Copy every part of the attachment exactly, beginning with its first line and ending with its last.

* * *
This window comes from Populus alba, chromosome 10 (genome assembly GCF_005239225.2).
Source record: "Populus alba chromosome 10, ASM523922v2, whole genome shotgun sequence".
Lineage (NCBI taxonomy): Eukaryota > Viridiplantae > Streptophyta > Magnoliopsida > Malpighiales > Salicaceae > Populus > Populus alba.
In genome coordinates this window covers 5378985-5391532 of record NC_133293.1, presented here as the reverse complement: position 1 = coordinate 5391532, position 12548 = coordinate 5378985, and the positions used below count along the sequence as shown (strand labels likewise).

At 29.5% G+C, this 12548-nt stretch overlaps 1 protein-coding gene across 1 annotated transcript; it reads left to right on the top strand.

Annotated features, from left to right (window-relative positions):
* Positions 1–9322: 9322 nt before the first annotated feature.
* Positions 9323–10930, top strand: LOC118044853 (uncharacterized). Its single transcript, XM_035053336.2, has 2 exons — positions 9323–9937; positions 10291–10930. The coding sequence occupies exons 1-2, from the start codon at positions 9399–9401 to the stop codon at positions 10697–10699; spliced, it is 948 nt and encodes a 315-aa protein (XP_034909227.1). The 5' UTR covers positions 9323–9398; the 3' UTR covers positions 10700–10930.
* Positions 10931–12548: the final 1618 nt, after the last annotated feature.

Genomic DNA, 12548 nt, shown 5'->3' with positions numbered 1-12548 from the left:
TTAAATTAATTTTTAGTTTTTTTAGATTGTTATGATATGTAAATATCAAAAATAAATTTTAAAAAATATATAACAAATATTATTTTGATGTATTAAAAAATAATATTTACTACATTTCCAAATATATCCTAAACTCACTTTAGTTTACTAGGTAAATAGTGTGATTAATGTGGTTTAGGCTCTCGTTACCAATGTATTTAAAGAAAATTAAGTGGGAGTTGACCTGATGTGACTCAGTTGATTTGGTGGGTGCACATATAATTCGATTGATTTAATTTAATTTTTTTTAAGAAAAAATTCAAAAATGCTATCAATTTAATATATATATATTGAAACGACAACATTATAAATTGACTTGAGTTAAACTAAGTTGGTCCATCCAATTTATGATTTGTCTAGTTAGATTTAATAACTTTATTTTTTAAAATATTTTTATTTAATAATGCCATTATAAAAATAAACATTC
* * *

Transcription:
This window comes from Populus alba, chromosome 10 (genome assembly GCF_005239225.2).
Source record: "Populus alba chromosome 10, ASM523922v2, whole genome shotgun sequence".
Lineage (NCBI taxonomy): Eukaryota > Viridiplantae > Streptophyta > Magnoliopsida > Malpighiales > Salicaceae > Populus > Populus alba.
In genome coordinates this window covers 5378985-5391532 of record NC_133293.1, presented here as the reverse complement: position 1 = coordinate 5391532, position 12548 = coordinate 5378985, and the positions used below count along the sequence as shown (strand labels likewise).

At 29.5% G+C, this 12548-nt stretch overlaps 1 protein-coding gene across 1 annotated transcript; it reads left to right on the top strand.

Annotated features, from left to right (window-relative positions):
* Positions 1–9322: 9322 nt before the first annotated feature.
* Positions 9323–10930, top strand: LOC118044853 (uncharacterized). Its single transcript, XM_035053336.2, has 2 exons — positions 9323–9937; positions 10291–10930. The coding sequence occupies exons 1-2, from the start codon at positions 9399–9401 to the stop codon at positions 10697–10699; spliced, it is 948 nt and encodes a 315-aa protein (XP_034909227.1). The 5' UTR covers positions 9323–9398; the 3' UTR covers positions 10700–10930.
* Positions 10931–12548: the final 1618 nt, after the last annotated feature.

Genomic DNA, 12548 nt, shown 5'->3' with positions numbered 1-12548 from the left:
TTAAATTAATTTTTAGTTTTTTTAGATTGTTATGATATGTAAATATCAAAAATAAATTTTAAAAAATATATAACAAATATTATTTTGATGTATTAAAAAATAATATTTACTACATTTCCAAATATATCCTAAACTCACTTTAGTTTACTAGGTAAATAGTGTGATTAATGTGGTTTAGGCTCTCGTTACCAATGTATTTAAAGAAAATTAAGTGGGAGTTGACCTGATGTGACTCAGTTGATTTGGTGGGTGCACATATAATTCGATTGATTTAATTTAATTTTTTTTAAGAAAAAATTCAAAAATGCTATCAATTTAATATATATATATTGAAACGACAACATTATAAATTGACTTGAGTTAAACTAAGTTGGTCCATCCAATTTATGATTTGTCTAGTTAGATTTAATAACTTTATTTTTTAAAATATTTTTATTTAATAATGCCATTATAAAAATAAACATTC